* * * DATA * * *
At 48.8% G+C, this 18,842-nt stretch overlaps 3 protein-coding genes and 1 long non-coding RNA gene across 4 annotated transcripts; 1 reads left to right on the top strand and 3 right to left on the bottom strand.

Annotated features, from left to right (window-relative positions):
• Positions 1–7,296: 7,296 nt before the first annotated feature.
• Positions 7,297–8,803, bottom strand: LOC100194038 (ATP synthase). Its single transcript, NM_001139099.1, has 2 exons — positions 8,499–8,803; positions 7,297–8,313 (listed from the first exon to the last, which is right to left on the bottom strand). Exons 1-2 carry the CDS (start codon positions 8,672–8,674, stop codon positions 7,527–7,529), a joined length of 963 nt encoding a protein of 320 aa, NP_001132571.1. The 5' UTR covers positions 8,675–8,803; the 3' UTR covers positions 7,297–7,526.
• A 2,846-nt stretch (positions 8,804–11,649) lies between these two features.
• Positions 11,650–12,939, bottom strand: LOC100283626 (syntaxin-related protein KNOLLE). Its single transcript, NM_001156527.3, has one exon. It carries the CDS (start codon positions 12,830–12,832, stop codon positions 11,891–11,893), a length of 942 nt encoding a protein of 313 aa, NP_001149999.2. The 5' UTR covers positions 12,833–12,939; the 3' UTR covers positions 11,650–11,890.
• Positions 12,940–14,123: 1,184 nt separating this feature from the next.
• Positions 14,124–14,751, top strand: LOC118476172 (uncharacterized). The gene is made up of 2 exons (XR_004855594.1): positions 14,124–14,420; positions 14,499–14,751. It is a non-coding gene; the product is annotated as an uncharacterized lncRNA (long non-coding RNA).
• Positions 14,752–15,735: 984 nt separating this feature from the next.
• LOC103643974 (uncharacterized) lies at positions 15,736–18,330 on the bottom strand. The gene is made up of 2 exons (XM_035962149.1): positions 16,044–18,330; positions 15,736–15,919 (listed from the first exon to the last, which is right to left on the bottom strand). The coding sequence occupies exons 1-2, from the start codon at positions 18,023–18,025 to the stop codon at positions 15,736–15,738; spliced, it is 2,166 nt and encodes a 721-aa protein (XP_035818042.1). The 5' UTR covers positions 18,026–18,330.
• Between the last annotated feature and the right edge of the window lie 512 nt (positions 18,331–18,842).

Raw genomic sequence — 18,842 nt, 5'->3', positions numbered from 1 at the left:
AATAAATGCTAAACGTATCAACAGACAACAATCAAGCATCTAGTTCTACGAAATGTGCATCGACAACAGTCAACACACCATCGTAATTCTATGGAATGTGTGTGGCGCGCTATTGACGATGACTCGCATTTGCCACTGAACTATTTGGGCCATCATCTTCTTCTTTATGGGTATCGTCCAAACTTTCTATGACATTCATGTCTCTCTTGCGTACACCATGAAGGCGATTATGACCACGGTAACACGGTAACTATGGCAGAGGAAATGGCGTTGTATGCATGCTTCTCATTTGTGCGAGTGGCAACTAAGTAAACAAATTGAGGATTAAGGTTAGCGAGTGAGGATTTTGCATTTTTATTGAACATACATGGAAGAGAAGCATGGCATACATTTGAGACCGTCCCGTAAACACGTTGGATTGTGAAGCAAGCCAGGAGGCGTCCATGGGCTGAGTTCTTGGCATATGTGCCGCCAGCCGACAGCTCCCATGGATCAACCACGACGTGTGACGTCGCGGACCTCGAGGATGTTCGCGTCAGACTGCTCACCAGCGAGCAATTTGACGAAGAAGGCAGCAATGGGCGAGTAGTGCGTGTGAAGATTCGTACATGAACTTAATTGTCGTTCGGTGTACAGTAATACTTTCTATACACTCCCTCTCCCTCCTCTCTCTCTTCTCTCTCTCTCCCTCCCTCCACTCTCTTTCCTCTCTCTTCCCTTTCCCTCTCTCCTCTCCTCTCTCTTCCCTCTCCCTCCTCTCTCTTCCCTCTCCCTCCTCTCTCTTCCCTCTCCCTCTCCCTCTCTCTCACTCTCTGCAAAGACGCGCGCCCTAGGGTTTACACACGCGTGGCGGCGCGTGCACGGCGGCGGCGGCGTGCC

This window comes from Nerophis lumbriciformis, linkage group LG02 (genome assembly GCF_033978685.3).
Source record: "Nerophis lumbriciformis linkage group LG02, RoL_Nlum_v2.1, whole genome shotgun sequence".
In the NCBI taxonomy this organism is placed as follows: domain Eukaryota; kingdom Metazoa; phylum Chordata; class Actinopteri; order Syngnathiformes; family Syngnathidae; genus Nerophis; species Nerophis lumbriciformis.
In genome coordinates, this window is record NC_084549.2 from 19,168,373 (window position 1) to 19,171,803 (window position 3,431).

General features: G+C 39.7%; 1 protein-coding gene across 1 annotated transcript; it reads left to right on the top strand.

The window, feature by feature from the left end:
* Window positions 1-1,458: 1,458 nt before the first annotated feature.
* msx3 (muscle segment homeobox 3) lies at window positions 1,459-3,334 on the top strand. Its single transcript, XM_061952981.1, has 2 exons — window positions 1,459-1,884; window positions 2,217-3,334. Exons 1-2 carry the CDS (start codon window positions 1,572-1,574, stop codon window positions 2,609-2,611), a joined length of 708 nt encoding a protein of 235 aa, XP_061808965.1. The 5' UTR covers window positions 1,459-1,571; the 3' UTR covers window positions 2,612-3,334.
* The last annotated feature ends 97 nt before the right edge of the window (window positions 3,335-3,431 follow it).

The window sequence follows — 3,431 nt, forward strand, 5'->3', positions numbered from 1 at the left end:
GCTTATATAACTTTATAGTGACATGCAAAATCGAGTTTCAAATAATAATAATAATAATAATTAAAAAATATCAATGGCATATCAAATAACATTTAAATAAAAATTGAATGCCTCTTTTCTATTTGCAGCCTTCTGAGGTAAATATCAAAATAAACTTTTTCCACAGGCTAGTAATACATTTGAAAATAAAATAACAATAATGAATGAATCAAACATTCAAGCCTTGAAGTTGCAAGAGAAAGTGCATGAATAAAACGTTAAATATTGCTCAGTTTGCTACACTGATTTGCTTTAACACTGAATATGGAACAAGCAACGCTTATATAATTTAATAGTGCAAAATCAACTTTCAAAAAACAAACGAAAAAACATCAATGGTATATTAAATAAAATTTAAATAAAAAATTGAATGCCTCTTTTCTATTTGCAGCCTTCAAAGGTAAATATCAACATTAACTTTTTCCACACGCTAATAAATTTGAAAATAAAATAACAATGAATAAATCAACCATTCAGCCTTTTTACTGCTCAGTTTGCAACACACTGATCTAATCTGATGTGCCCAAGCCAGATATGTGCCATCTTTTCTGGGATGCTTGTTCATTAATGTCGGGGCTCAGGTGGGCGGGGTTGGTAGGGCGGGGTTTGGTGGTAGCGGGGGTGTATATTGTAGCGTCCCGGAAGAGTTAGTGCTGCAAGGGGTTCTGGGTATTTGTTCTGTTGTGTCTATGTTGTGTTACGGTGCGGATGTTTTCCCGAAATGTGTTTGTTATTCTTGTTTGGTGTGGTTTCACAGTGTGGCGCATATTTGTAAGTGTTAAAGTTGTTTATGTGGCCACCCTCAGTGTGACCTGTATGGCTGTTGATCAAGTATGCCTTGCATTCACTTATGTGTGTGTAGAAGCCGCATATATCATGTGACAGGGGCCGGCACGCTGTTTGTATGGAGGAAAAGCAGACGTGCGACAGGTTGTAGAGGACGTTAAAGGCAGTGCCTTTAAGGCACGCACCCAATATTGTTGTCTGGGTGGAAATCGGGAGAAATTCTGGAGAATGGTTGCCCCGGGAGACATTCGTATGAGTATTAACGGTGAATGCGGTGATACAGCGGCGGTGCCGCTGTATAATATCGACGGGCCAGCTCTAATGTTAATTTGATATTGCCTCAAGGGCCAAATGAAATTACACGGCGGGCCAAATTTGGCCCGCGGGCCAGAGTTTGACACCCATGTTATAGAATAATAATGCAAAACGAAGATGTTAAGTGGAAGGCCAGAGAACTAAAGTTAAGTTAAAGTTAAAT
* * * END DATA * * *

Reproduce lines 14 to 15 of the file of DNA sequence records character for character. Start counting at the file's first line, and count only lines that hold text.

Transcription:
This window comes from Nerophis lumbriciformis, linkage group LG02 (genome assembly GCF_033978685.3).
Source record: "Nerophis lumbriciformis linkage group LG02, RoL_Nlum_v2.1, whole genome shotgun sequence".